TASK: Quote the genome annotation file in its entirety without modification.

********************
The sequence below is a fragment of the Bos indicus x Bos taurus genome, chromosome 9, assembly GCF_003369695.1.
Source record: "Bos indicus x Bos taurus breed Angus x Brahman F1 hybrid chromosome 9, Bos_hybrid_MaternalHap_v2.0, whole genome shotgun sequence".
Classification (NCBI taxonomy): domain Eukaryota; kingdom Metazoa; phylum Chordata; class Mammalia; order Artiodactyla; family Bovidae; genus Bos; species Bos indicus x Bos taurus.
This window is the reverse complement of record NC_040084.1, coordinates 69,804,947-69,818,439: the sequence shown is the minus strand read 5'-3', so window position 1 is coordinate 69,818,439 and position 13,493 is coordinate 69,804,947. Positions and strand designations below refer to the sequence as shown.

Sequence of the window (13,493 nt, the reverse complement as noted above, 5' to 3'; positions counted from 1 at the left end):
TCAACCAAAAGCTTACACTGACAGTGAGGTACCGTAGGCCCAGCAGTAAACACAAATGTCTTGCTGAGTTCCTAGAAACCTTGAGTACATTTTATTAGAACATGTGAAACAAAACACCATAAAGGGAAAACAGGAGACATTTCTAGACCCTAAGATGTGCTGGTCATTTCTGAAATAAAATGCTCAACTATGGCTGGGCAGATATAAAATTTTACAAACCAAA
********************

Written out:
The sequence below is a fragment of the Bos indicus x Bos taurus genome, chromosome 9, assembly GCF_003369695.1.
Source record: "Bos indicus x Bos taurus breed Angus x Brahman F1 hybrid chromosome 9, Bos_hybrid_MaternalHap_v2.0, whole genome shotgun sequence".
Classification (NCBI taxonomy): domain Eukaryota; kingdom Metazoa; phylum Chordata; class Mammalia; order Artiodactyla; family Bovidae; genus Bos; species Bos indicus x Bos taurus.
This window is the reverse complement of record NC_040084.1, coordinates 69,804,947-69,818,439: the sequence shown is the minus strand read 5'-3', so window position 1 is coordinate 69,818,439 and position 13,493 is coordinate 69,804,947. Positions and strand designations below refer to the sequence as shown.

Sequence of the window (13,493 nt, the reverse complement as noted above, 5' to 3'; positions counted from 1 at the left end):
TCAACCAAAAGCTTACACTGACAGTGAGGTACCGTAGGCCCAGCAGTAAACACAAATGTCTTGCTGAGTTCCTAGAAACCTTGAGTACATTTTATTAGAACATGTGAAACAAAACACCATAAAGGGAAAACAGGAGACATTTCTAGACCCTAAGATGTGCTGGTCATTTCTGAAATAAAATGCTCAACTATGGCTGGGCAGATATAAAATTTTACAAACCAAA